How do you figure out what is in a moving body of water over a mile wide? For those in charge of assessing the water quality of the Delaware river, this is a real problem. Collecting the data required to evaluate the water quality was expensive and time-consuming, taking over six years. Even then, the data was relatively sparse, with just a few water quality stations and only one surface sample for every six miles of river.
Sherry Chen, Quinn Wu, Vanessa Howell, Eunice Lee, Mia Mansour, and Frank Fan teamed up to create a solution, and the SS MAPR was the result. At Hackaday Supercon 2022, Sherry outlined the mission, why it was necessary, and their journey toward an autonomous robot boat. What follows is a fantastic guide and story of a massive project coming together. There are plans, evaluations, and tests for each component.
Sherry and the team first started by defining what was needed. It needed to be cheap, easy to use, and able to sample from various depths in a well-confined bounding box. It needed to run for four hours, be operated by a single person, and take ten samples across a 1-mile (2 km) section of the river. Some of the commercial solutions were evaluated, but they found none of them met the requirements, even ignoring their high costs. They selected a multi-hull style boat with off-the-shelf pontoons for stability and cost reasons.
From a tech standpoint, they settled on a Raspberry Pi to provide the navigation and UI, an XBee module for wireless communication, and a mbed LPC1768 for low-level control. The Pi and the mbed talk to each other over a serial connection, and the XBee module allows an onshore operator to control the boat. The SS MAPR has a submersible pump that can be lowered and dispensed into a rotating collection tray for sample collection. The team validated that the selected motor could pump water up 45 feet into the correct collection tray using some math and experimentation.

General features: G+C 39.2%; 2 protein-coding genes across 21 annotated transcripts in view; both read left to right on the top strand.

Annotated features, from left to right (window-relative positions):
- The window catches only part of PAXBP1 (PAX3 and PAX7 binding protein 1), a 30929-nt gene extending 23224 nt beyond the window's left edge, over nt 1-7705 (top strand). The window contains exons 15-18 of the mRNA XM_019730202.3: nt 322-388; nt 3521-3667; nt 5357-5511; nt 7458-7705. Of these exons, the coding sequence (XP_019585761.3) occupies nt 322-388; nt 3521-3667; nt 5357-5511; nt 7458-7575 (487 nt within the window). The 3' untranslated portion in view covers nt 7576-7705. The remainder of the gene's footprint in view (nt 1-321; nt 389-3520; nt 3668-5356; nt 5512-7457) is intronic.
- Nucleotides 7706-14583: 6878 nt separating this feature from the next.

One problem that arose was handling the probe being pushed at an angle by the current to the point where it leaves the one cubic meter sampling volume. After testing in a pool to check the math, sounding weights were the answer. Additionally, the team added a boosting and filtering circuit on both ends to account for signal integrity issues that may arise when sending probe data over 50+ feet.
To verify that the boat could maintain its position within two meters over 20 minutes, the team put it in the nearby Schuylkill river. They then shot footage from a drone, referencing landmarks to ensure it didn’t deviate outside the required radius. Once PID navigation and the UI were primarily solved, the last major decision was a power source. They needed almost 400 W at a runtime of 4 hours (1.6 kWh). They looked at building battery packs or using lead-acid batteries when their advisor proposed using a small gasoline generator. While it required some retooling to ensure the generator didn’t get wet, the generator was the easiest solution. Seeing the boat putter around collecting samples must have been incredibly validating for the whole team.
Overall, it is a fantastic journey through developing something useful. The setbacks, successes, and processes are described in excellent detail. The whole experience is riveting and well-presented. The result inspires us to go out and make something wonderfully helpful and is proof positive that a small team of smart engineers can help change the world for the better.
(Editor’s note, corrected 1600kw to 1.6kWh)